My question is about the likely motive power for the Berliner Train 1980 - 83, for the Berlin end and the journey through East Germany. Some information about the train is there, but a little sparse and even less about the locos. Conveniently, I have a spare bit of Ply / insulation foam board, which it seems might make a suitable place for a poor replica of the Marienborn pantomime and maybe an excuse for loads of dannert wire. It would be nice to have the loco exchange as well as the document check, on scene. Would you have any information which may be of assistance to the general plot idea?

Best wishes and thank you for anything you may be able to reveal.
Julian
 

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Thanks for the comments chaps. Good to see some old friends. John - I hope that the move to Greece is all you wanted it to be. I know that you and your wife have been dreaming of this for years. Reddo - where are you living now?

Back to my scans. The way that the years fly by surprises me and I sometimes have to remind myself that the photos that I feature here were taken up to 40 years ago .......... and more. The Schleswig-Holstein images that I am referring to here were taken around Easter 1988. That's 33 years ago and 18 months before the wall came down (Mauerfall). With that in mind I thought that a reminder of the divided nature of Germany at that time.



Much has changed since Der Mauerfall but back in 1988 the main traffic flows of West Germany were Hamburg <> Munchen via Hannover and Wurzburg, skirting the internal border with East Germany, and, the Rhine route to the western side linking the Ruhr area and Basel/Zurich and thence Italy. Freight traffic from the Hamburg area followed the eastern route even though it was somewhat tortuous partly because the Rhine route was so heavily used by freight traffic emanating from the ports of Rotterdam/Antwerp flowing south. Of course there was a flow of railfreight destined for the Ruhr area emanating from Scandinavia or other flows through the northern ports which would pass through Bremen, thus westward. I have over simplified the position here but spare freight paths between the Ruhr and Mainz/Frankfurt (basically the classic, scenic Rhine section through Germany) were hard to find.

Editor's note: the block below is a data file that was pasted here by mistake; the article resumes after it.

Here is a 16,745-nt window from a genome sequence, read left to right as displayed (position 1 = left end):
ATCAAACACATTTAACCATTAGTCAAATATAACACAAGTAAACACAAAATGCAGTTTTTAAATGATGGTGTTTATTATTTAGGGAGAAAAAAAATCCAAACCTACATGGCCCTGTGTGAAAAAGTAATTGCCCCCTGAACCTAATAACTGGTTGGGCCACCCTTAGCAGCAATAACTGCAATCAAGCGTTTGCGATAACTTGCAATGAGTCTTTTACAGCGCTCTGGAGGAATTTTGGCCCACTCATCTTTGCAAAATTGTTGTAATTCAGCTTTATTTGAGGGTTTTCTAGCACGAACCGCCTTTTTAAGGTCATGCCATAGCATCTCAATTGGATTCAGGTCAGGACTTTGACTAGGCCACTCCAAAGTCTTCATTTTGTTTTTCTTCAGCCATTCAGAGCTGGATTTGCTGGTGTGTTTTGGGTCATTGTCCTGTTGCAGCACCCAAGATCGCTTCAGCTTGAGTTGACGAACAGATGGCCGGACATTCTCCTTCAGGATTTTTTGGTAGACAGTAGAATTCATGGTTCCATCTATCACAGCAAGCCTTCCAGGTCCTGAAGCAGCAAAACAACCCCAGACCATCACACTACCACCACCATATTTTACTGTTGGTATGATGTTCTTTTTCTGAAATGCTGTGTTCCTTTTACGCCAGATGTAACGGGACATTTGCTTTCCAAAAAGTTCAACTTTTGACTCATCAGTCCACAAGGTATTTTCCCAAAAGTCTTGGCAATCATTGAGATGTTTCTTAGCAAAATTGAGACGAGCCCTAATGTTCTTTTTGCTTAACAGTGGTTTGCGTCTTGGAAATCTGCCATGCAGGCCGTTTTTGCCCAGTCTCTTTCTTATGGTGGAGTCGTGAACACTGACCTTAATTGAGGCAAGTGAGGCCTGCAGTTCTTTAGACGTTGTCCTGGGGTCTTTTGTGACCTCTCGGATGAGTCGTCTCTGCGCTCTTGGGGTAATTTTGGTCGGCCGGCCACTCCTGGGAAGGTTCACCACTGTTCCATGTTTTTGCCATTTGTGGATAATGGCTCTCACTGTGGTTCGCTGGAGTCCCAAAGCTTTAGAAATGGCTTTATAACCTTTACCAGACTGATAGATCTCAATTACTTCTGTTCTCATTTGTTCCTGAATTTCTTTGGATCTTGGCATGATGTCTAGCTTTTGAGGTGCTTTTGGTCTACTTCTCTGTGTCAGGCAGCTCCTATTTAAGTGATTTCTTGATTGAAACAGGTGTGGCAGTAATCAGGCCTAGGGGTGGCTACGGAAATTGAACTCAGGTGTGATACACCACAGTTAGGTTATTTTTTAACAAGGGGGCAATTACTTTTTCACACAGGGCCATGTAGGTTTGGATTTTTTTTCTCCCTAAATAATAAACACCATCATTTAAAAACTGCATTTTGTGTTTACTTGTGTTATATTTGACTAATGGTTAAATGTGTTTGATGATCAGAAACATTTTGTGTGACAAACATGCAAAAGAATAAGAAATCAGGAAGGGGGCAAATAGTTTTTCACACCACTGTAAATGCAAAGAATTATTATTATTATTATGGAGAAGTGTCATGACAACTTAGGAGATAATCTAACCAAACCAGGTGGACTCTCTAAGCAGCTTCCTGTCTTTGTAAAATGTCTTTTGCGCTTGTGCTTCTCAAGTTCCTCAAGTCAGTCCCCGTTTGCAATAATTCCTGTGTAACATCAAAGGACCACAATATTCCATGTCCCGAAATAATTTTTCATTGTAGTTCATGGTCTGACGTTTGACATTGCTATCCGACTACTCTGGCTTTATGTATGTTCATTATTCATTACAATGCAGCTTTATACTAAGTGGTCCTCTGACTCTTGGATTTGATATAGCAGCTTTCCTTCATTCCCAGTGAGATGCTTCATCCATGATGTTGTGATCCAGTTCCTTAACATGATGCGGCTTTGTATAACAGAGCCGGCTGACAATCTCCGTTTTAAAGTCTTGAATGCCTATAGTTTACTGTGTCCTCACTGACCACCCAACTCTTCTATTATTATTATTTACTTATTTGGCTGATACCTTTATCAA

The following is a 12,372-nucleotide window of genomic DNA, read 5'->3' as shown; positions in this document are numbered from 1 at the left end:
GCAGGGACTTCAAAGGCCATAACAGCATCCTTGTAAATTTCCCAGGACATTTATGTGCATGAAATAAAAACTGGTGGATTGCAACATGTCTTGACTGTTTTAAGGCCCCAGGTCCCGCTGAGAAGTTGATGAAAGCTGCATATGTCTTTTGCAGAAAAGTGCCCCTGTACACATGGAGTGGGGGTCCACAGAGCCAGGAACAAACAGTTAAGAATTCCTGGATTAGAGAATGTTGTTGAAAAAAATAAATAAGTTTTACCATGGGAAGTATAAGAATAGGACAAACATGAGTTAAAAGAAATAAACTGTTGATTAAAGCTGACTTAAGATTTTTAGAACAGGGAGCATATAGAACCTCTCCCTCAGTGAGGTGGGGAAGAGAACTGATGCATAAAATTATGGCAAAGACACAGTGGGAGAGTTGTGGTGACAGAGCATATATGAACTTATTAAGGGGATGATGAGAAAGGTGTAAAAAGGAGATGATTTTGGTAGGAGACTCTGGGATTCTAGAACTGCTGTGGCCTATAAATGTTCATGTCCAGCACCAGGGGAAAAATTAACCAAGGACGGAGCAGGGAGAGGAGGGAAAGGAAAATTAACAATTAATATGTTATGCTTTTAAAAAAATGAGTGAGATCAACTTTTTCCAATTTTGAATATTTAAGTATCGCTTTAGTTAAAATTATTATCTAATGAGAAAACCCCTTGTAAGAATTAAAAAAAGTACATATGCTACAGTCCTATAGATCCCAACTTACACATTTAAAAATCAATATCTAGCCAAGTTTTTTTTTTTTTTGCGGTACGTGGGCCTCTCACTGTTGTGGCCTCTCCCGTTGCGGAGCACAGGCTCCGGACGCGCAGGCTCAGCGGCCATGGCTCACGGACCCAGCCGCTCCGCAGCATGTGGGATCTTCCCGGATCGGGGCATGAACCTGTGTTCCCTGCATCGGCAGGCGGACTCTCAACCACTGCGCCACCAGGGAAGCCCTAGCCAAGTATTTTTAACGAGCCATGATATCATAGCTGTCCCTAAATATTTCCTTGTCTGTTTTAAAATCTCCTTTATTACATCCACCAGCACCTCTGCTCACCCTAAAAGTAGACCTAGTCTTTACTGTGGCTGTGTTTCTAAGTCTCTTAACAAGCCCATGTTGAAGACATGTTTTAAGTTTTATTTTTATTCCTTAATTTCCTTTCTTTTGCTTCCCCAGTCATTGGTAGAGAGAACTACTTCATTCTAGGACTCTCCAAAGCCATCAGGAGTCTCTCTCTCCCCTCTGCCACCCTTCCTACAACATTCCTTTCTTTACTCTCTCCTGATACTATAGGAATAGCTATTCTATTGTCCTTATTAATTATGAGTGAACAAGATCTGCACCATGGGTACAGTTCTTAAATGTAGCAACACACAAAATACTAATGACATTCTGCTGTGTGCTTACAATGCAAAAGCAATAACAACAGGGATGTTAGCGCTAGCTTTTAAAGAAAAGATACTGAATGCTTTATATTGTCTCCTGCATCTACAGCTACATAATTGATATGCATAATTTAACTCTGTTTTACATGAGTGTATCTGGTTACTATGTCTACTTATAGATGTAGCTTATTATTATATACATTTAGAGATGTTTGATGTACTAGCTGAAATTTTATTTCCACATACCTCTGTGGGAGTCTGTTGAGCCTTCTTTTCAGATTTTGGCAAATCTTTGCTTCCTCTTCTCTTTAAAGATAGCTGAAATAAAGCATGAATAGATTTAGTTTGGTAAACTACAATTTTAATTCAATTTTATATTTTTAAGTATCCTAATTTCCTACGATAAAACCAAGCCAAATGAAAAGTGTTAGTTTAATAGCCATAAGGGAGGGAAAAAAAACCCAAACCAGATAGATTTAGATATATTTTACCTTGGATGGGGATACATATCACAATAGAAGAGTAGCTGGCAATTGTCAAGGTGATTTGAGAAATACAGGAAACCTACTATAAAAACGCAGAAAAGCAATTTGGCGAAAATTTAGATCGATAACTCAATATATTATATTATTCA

Back now to Harburg and what I recorded in 1988. As John Edge has mentioned, Harburg was a fascinating station to visit. The sheer variety of traffic is astonishing and there is still much to enjoy even though, as Reddo says, the variety of traction may not be so varied as before. To illustrate this we can look at the Hamburg Hbf. <> Cuxhaven service which reversed and changed traction at Harburg. I documented the reversal in Harburg of the 11:11 Cuxhaven > Hamburg Hbf service:

The cycle started at Harburg with a Class 110 electric loco waiting at the northern end of platform 6.


110-287-0 waiting at the north end of platform 6 ........ being passed by a not in service northbound Shienenbus VT98.


218-490-1 arrives with the passenger working from Cuxhaven. The Cuxhaven branch was electrified only as far as Stade.


The Class 110 then drops back onto the rear of the train ready to haul it to Hamburg Hbf (Dep. 12:58). Here we see the train being passed by 218-122-0 hauling a single wagon northwards at 13:00.


Extract from Thomas Cook European Timetable - April 1988. The very one I had with me on that day.

Many years later, in 2007, I was contracted by Bombardier to assist with their maintenance support for TRAXX locomotives throughout Europe (I think that I have mentioned this before). I worked with the team putting together the service schedules for the Metronom contract, based at Uelzen and running services to Hamburg, one of which was that very Cuxhaven service. The Metronom TRAXX fleet comprised a mixture of electric and diesel locomotives (Class 246) pushing/pulling rakes of double deck coaches (built in Gorlitz on the Germany/Poland border). The use of the TRAXX diesel loco throughout between Cuxhaven <> Hamburg Hbf did away with the loco change at Harburg. The savings would have been considerable and if you look at the 637b timetable of 1988 you will see that it was very wasteful of locomotives, at times using up to 4 locomotives for a very infrequent service. It also required ground staff to hook and unhook at Harburg. I remember checking the loco requirement for this service in 2007 and a combination of improved running times and elimination of the loco change helped to improve the service to an hourly frequency without a prohibitive increase in fleet costs. The running time was reduced from 125 minutes in 1988 to 107 minutes today. Sadly I cannot lay my hands on my notebook that contains the 2007 fleet calculations. I know I have it but where have I put it???